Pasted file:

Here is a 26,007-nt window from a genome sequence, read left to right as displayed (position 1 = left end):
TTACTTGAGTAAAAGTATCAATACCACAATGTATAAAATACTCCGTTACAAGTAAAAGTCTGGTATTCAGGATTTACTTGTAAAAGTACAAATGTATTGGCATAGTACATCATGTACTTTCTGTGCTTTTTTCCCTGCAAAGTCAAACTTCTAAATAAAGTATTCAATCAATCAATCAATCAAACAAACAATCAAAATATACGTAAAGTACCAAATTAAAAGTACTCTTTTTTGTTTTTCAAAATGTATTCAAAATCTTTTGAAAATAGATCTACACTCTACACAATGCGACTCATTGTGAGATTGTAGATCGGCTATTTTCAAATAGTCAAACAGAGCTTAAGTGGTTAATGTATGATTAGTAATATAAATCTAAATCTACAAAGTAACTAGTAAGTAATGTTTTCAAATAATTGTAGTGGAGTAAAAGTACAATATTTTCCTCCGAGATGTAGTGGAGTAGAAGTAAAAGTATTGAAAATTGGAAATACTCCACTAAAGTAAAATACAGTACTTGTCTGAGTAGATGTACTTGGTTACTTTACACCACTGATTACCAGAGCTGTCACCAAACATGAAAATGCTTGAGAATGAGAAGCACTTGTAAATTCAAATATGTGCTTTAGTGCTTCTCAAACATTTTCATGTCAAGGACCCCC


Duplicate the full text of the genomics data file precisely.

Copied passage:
Here is a 26,007-nt window from a genome sequence, read left to right as displayed (position 1 = left end):
TTACTTGAGTAAAAGTATCAATACCACAATGTATAAAATACTCCGTTACAAGTAAAAGTCTGGTATTCAGGATTTACTTGTAAAAGTACAAATGTATTGGCATAGTACATCATGTACTTTCTGTGCTTTTTTCCCTGCAAAGTCAAACTTCTAAATAAAGTATTCAATCAATCAATCAATCAAACAAACAATCAAAATATACGTAAAGTACCAAATTAAAAGTACTCTTTTTTGTTTTTCAAAATGTATTCAAAATCTTTTGAAAATAGATCTACACTCTACACAATGCGACTCATTGTGAGATTGTAGATCGGCTATTTTCAAATAGTCAAACAGAGCTTAAGTGGTTAATGTATGATTAGTAATATAAATCTAAATCTACAAAGTAACTAGTAAGTAATGTTTTCAAATAATTGTAGTGGAGTAAAAGTACAATATTTTCCTCCGAGATGTAGTGGAGTAGAAGTAAAAGTATTGAAAATTGGAAATACTCCACTAAAGTAAAATACAGTACTTGTCTGAGTAGATGTACTTGGTTACTTTACACCACTGATTACCAGAGCTGTCACCAAACATGAAAATGCTTGAGAATGAGAAGCACTTGTAAATTCAAATATGTGCTTTAGTGCTTCTCAAACATTTTCATGTCAAGGACCCCC